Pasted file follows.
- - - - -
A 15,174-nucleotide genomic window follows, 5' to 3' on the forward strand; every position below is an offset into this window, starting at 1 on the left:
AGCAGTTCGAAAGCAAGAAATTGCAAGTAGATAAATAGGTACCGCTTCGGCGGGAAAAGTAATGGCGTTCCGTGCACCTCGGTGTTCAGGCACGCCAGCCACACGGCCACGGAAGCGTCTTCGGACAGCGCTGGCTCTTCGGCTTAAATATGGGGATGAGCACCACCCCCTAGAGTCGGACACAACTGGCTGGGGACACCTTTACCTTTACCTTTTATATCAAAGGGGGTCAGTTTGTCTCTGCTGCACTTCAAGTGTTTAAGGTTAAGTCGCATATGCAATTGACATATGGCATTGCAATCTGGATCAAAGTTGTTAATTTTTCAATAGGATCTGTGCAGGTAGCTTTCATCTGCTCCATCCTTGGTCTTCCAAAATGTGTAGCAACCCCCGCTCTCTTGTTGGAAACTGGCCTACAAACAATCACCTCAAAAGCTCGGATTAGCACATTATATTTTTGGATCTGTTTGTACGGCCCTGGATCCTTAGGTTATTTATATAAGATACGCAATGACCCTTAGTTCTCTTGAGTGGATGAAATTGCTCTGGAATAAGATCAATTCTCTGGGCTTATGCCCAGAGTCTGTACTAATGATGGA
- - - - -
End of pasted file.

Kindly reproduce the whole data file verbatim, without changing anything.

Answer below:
A 15,174-nucleotide genomic window follows, 5' to 3' on the forward strand; every position below is an offset into this window, starting at 1 on the left:
AGCAGTTCGAAAGCAAGAAATTGCAAGTAGATAAATAGGTACCGCTTCGGCGGGAAAAGTAATGGCGTTCCGTGCACCTCGGTGTTCAGGCACGCCAGCCACACGGCCACGGAAGCGTCTTCGGACAGCGCTGGCTCTTCGGCTTAAATATGGGGATGAGCACCACCCCCTAGAGTCGGACACAACTGGCTGGGGACACCTTTACCTTTACCTTTTATATCAAAGGGGGTCAGTTTGTCTCTGCTGCACTTCAAGTGTTTAAGGTTAAGTCGCATATGCAATTGACATATGGCATTGCAATCTGGATCAAAGTTGTTAATTTTTCAATAGGATCTGTGCAGGTAGCTTTCATCTGCTCCATCCTTGGTCTTCCAAAATGTGTAGCAACCCCCGCTCTCTTGTTGGAAACTGGCCTACAAACAATCACCTCAAAAGCTCGGATTAGCACATTATATTTTTGGATCTGTTTGTACGGCCCTGGATCCTTAGGTTATTTATATAAGATACGCAATGACCCTTAGTTCTCTTGAGTGGATGAAATTGCTCTGGAATAAGATCAATTCTCTGGGCTTATGCCCAGAGTCTGTACTAATGATGGA